After at least 10 h of overnight fast, subjects ingested 75 g anhydrous glucose dissolved in water to a volume of 250 ml within 5 min. Fasting venous blood was sampled for the measurements of FPG and HbA1c. At 2-h after oral glucose, venous, and urine samples were collected for the measurements of 2 h-PG and 2 h-PUG.

The definition of glycemic status was based on the measurements of FPG and 2 h-PG after OGTT, according to the cut-offs of American Diabetes Association. [14] Briefly, diagnosis of diabetes is based on FPG ≥7.0 mmol/L and/or 2 h-PG ≥11.1 mmol/L. Prediabetes include IGT (i.e., 2 h-PG ≥7.8 mmol/L and ≤11.0 mmol/L) and/or IFG (i.e., FPG ≥5.6 mmol/L and ≤6.9 mmol/L). Normal glucose tolerance (NGT) is defined based on FPG <5.6 mmol/L and 2 h-PG <7.8 mmol/L. These were used as the references to evaluate the performance of FPG combined with 2 h-PUG in detecting both glucose abnormalities and diabetes.

Laboratory measurements

FPG and 2 h-PG were measured by glucose oxidase method using an automatic chemistry analyzer (Synchron LX-20, Bechman Coulter Inc., California, USA). HbA1c was determined by high-performance liquid chromatography (HPLC, D-10, Bio-Rad Inc., California, USA). Urine glucose concentrations were assayed using a quantitative urine meter (UG-201-H, Tanita Corporation, Tokyo, Japan). [13] The high-sensitive amperometric glucose sensor allows accurate measurement in the range of 0-111.1 mmol/L with a rapid response time of 6 s. [15]

Statistical analysis

All analyses were performed using SPSS 17.0 (SPSS Inc., Chicago, IL, USA). The data are presented as mean ± standard deviation (SD). A P < 0.05 was considered statistically significant. A sample size of 460 subjects was calculated to have 81% power (at α = 0.05) to detect a 30% difference in sensitivity between two diagnostic tests, [9] assuming the inter-test discordant proportion of 50% and the prevalence of diseased individual of 10%. The 1035 subjects were recruited to the trial due to overestimation of the nonresponse and dropout rates in the community environment. Because 2 h-PUG data were not normally distributed, Spearman's correlation was used to assess the relationships between 2 h-PUG and other glycemic variables, including FPG, 2 h-PG, and HbA1c. Kruskal-Wallis test was first performed to compare the differences among subjects with different glycemic status, followed by Mann-Whitney U-test for subgroup comparisons between diabetic subjects and subjects with isolated impaired fasting glucose (IIFG), isolated impaired glucose tolerance (IIGT), IFG and IGT, and NGT. To develop a new method that combines FPG and 2 h-PUG for glycemic screening, Youden indexes with various cut-offs were calculated based on the receiver operating characteristic (ROC) curve analysis. [16] Cut-off values of 2 h-PUG to predict the 2 h-PG of 7.8 mmol/L and 11.1 mmol/L were determined to provide the largest Youden indexes. McNemar's test was used to compare different ratios. The likelihood ratio (calculated as sensitivity/[1 − specificity]) [17] was calculated to estimate the odds of having glucose abnormalities and diabetes, based on the screening values of FPG and 2 h-PUG.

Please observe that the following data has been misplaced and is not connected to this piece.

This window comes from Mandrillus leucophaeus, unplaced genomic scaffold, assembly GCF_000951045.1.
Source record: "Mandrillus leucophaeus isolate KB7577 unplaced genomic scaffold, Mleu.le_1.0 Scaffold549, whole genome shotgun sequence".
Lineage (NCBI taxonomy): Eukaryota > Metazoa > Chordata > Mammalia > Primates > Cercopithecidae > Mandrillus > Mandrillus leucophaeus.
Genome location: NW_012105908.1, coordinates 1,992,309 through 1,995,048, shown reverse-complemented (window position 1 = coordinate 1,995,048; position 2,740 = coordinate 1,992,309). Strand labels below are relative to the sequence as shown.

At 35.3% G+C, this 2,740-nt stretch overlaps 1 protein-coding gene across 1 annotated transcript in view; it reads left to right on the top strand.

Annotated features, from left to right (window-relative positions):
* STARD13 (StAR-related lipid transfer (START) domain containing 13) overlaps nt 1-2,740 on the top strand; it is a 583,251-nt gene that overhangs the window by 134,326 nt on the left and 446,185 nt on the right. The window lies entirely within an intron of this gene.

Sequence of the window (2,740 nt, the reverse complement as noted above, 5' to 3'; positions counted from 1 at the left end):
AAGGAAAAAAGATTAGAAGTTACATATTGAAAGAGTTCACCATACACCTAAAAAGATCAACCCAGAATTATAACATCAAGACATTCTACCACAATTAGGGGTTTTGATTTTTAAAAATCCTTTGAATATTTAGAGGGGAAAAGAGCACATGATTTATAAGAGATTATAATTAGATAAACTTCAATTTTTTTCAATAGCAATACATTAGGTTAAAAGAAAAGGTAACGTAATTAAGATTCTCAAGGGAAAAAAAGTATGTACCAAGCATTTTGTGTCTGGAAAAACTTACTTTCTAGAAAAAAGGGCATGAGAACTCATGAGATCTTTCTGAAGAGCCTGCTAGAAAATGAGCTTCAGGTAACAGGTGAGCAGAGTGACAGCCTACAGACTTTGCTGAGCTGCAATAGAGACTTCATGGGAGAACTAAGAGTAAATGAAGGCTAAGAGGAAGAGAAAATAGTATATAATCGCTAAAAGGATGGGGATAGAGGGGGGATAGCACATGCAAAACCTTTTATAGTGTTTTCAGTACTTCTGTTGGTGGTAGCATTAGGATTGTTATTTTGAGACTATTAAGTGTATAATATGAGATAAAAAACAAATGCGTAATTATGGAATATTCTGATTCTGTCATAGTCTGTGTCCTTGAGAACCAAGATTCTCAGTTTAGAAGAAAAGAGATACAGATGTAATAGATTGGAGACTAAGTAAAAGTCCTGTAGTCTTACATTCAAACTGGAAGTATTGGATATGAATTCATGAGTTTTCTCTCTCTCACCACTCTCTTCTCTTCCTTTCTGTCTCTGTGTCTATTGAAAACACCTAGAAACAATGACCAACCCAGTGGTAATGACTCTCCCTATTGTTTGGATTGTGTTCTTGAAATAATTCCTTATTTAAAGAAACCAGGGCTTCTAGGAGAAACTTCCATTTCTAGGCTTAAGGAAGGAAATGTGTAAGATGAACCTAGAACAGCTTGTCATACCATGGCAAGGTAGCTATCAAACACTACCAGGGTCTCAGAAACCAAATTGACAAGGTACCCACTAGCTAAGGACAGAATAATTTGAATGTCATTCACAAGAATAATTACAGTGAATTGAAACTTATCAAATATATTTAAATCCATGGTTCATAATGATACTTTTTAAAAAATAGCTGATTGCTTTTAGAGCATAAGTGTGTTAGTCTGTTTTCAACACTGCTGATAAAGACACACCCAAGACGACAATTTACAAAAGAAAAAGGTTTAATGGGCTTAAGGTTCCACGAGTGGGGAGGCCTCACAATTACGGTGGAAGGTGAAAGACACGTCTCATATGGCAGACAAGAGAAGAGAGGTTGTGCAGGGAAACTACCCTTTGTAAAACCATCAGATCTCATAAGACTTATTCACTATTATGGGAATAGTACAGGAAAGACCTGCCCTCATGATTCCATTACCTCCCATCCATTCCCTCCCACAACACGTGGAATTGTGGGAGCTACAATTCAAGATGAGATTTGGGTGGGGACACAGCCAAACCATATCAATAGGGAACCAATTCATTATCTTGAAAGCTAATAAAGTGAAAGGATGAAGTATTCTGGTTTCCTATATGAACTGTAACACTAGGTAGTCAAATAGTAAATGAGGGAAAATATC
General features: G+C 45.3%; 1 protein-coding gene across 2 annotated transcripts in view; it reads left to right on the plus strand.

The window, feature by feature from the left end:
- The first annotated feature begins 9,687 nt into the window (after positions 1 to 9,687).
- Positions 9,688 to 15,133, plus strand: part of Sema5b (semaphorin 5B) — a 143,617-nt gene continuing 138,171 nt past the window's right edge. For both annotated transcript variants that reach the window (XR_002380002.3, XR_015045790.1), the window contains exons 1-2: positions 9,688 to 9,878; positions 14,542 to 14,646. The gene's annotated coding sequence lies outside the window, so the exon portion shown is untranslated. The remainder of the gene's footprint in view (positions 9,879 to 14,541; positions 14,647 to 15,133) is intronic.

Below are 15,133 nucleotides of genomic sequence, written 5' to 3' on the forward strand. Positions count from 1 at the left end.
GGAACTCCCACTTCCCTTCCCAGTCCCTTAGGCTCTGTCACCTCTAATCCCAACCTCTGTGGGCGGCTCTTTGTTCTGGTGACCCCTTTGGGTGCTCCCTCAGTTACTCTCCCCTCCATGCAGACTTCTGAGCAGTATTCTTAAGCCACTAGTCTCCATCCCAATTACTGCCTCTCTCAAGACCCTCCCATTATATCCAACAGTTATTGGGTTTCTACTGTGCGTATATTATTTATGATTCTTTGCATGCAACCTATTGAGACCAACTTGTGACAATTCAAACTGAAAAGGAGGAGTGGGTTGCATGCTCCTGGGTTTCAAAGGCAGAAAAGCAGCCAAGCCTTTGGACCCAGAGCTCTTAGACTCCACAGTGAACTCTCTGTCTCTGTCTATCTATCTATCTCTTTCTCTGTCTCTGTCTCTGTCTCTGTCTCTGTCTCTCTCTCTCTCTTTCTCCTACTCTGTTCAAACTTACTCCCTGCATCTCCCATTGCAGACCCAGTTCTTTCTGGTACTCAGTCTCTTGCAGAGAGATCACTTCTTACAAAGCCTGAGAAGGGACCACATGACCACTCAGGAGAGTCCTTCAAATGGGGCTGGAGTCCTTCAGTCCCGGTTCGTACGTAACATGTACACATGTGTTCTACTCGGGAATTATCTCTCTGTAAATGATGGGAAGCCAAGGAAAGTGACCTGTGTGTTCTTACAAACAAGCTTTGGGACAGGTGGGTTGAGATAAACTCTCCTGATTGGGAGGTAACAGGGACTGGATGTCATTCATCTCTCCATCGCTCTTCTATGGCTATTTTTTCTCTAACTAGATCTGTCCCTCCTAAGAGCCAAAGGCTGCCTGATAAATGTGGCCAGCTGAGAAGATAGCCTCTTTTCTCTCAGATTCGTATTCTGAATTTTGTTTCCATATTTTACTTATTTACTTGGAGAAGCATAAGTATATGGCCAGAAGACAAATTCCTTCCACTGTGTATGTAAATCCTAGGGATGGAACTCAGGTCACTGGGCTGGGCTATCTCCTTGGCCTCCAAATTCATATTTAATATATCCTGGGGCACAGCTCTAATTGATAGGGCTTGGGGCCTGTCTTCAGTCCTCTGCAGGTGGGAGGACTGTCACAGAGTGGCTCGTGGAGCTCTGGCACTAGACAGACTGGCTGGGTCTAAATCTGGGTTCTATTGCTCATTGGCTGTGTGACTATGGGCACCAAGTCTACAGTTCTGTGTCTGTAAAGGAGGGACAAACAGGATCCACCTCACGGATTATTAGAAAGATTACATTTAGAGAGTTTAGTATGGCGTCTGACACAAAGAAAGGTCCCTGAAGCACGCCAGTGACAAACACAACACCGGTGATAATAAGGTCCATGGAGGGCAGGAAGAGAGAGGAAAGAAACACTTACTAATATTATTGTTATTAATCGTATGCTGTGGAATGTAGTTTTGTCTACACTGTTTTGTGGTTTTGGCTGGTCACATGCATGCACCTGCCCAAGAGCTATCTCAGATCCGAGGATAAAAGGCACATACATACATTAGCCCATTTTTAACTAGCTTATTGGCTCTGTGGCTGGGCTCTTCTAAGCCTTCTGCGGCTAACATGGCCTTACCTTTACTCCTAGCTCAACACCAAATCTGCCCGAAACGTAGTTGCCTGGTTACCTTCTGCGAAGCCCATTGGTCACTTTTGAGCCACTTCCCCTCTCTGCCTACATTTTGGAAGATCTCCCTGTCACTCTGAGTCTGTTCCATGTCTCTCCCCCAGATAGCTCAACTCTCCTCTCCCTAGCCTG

Results Top


General characteristics of study participants

Nine hundred and nine subjects (87.8% of the total number) completed the study and were included in the analysis. BMI, waist-hip ratio (WHR), systolic blood pressure (SBP), diastolic blood pressure (DBP), and 2 h-PUG were significantly higher in males than those in females without significant difference in FPG, 2 h-PG, or HbA1c [Table 1].
Table 1: Demographic, anthropometric and metabolic parameters of the study participants

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Glycemic status and categories

According to the predefined criteria, 909 subjects were categorized into five groups: (1) 156 (17.2%) subjects in newly diagnosed diabetes mellitus (NDDM) group; (2) 92 (10.1%) in IIGT group; (3) 138 (15.2%) in IIFG group; (4) 74 (8.1%) in IGT and IFG group; and (5) 449 (49.4%) in NGT group. Subjects with glucose abnormalities were older than those with NGT (P < 0.05). In addition, they had significantly higher BMI, WHR, SBP, DBP, and HbA1c than NGT group (all P < 0.05). 2 h-PUG was highest in the NDDM group, and higher in the IIGT and IGT and IFG groups than the IIFG and NGT groups (all P < 0.05) without significant difference between the IIFG and NGT groups [Table 2].
Table 2: Demographic, anthropometric and metabolic parameters in NDDM, IIGT, IIFG, IGT and IFG, and NGT groups

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Correlation of 2 h-postprandial urine glucose with fasting plasma glucose, 2 h-plasma glucose, and hemoglobin A1c